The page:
The Russian Federal Guard Service’s decision to revert to typewriters—machines that leave unique mechanical fingerprints—is a good indicator of just how serious security has become in a world dominated by electronics and pervasive connectivity.
What’s less apparent is the growing threat at the SoC level—inside complex chips, between the chip and the board, and between chips on the Internet of Things. Security used to be an issue that was dealt with almost exclusively by operating systems and network managers. Not anymore. The number of unknowns in third-party IP, the interaction of subsystems and the networking of secure with non-secure devices has opened a Pandora’s Box of threats and potential threats.
On the plus side, security risks are opening huge new opportunities for tools vendors. On the down side, it could have an impact on chip design, integration, performance, and even power consumption.
There are two distinct areas of security threats when it comes to SoCs. One is functional—an attack that interrupts the normal functioning of a chip to obtain data or simply shut it down. The second is physical, which can involve literally grinding off the package, putting the chip under an electron microscope, and inserting probes into various parts to determine where there is a pattern that can be interrupted.
The physical part involves three different approaches, according to Mathias Wagner, fellow and chief security technologist at NXP. One is reverse engineering. After breaking down into one layer, hackers take photos of each construct on the chip and then reconstruct those images.
“Once you find a point in a design that you want to tap, you go in with a needle and a probe,” he said. “You also can use a laser-pointer-like device to scan chips using a TV monitor and find a weakness. So if you know the instruction the chip is supposed to execute and you execute a different instruction, you can determine whether the pin number was right or whether the hash value was correct. If the answer skips, you may find yourself in a part of the code you’re not supposed to be in.”
A second approach is to tap into the embedded code or other levels of software when the chip boots up. That allows hackers to change the clock from an internal to an external clock, for example, and to slow down the execution to any speed they choose. The third approach is to track power consumption or radiation and correlate that with what the chip is doing, then run control group tests to determine what is going on.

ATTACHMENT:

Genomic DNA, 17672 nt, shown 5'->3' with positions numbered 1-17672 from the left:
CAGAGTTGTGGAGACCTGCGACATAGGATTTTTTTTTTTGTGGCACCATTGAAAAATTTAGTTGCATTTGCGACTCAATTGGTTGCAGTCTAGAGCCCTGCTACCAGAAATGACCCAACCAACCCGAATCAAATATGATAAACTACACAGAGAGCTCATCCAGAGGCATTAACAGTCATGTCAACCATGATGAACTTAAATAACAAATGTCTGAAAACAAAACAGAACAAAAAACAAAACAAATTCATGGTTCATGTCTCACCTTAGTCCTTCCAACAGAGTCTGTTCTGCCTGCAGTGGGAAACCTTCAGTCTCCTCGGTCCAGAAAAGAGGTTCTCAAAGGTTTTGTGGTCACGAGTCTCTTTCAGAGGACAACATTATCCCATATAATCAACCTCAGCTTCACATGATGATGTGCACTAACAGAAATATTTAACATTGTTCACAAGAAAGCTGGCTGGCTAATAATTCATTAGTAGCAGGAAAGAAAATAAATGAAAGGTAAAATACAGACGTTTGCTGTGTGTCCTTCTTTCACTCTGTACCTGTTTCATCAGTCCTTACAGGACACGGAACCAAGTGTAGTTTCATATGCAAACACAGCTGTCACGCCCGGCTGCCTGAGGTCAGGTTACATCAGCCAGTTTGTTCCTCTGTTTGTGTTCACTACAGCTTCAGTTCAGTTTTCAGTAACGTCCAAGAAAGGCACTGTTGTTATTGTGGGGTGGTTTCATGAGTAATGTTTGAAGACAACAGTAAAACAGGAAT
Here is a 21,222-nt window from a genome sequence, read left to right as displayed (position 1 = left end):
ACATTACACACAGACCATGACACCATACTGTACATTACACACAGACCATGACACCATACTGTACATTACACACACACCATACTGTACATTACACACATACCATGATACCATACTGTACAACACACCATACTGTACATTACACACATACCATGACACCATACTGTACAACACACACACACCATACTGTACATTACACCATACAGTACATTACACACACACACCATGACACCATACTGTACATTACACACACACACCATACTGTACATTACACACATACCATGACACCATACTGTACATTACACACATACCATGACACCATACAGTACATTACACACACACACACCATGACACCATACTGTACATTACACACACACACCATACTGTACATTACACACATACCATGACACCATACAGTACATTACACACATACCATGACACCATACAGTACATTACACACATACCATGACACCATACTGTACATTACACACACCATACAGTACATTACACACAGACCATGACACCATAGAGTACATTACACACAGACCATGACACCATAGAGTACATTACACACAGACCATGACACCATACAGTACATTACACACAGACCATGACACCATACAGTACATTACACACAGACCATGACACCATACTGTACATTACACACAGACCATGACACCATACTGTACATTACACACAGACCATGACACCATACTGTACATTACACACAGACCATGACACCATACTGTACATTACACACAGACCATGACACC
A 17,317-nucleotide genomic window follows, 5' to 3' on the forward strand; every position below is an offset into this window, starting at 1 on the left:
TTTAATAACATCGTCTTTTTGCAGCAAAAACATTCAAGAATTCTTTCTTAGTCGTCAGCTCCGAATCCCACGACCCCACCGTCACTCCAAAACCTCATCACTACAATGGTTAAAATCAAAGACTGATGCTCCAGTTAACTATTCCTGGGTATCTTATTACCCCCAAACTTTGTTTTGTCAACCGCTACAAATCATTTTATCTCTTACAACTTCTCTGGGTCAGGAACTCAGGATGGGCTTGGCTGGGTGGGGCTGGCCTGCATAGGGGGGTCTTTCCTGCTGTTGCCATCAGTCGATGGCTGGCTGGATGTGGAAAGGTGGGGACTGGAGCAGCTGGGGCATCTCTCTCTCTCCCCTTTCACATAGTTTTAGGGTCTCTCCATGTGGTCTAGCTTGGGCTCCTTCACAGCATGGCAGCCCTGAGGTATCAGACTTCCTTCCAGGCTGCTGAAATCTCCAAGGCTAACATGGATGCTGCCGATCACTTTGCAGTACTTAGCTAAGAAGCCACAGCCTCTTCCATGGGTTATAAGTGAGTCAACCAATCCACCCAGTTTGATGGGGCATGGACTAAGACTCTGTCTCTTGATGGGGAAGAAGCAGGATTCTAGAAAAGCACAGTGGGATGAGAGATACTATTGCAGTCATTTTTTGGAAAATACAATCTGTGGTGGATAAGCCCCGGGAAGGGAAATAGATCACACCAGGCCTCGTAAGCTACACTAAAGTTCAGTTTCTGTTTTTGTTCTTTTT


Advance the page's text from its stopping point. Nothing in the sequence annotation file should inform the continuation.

“The real challenge is when the chip is in a hostile environment and there is no chance to talk back to the mother ship and say it’s under attack,” said Wagner. “Multicore makes it much more complicated.”
So do multiple states, modes and power islands. And with more third-party and re-used IP, there are frequently more voltages, more memories, and more complexity overall.
“What was an ad hoc concern is emerging into a number of very important themes,” said Bernard Murphy, chief technology officer at Atrenta. “One involves passive attacks, where you analyze what’s going on by power supply or EM emissions. If you do electromagnetic monitoring you can see fluctuations as things are happening, which is where data is moving in and out. A second area involves cryptography. It may take you to the end of time to crack 256 bits all at once, but you can crack 20 bits at a time.”
There also is a whole new class of Trojan horses being created to wake up and take control of the circuitry. While software Trojans are a well-known problem in malware, hardware Trojans are far less understood. In effect, they have moved the security threat from the software hacker to the electrical engineer, who knows how to power down a chip or transmit a secure key.
“These are a different dynamic than software Trojans, which you typically download from the Internet,” Murphy said. “Hardware Trojans are pre-loaded into the design. That raises new opportunities for EDA to find these Trojans because a Trojan should never be activated in normal testing. But to have a secure system you really need to focus on the design from architecture to packaged end project and even beyond that. This has big implications for offshoring and optimizing for cost.”
The number of potential security holes in a complex SoC at this point is largely unknown. The threat is not from the individual pieces, such as purchased IP or subsystems. It’s more about how the SoC is put together, where unexpected weaknesses can show up, and how much security is added to deter hackers. This typically falls into the functional category of security, which adds one more thing for verification teams to worry about.
“We’ve been using verification to prove that a design does what it was intended to do,” said Wally Rhines, chairman and CEO of Mentor Graphics. “The more difficult problem is proving it does not do what it was intended to do. That is an EDA problem, and it covers the whole food chain from hardware to embedded software to IP.”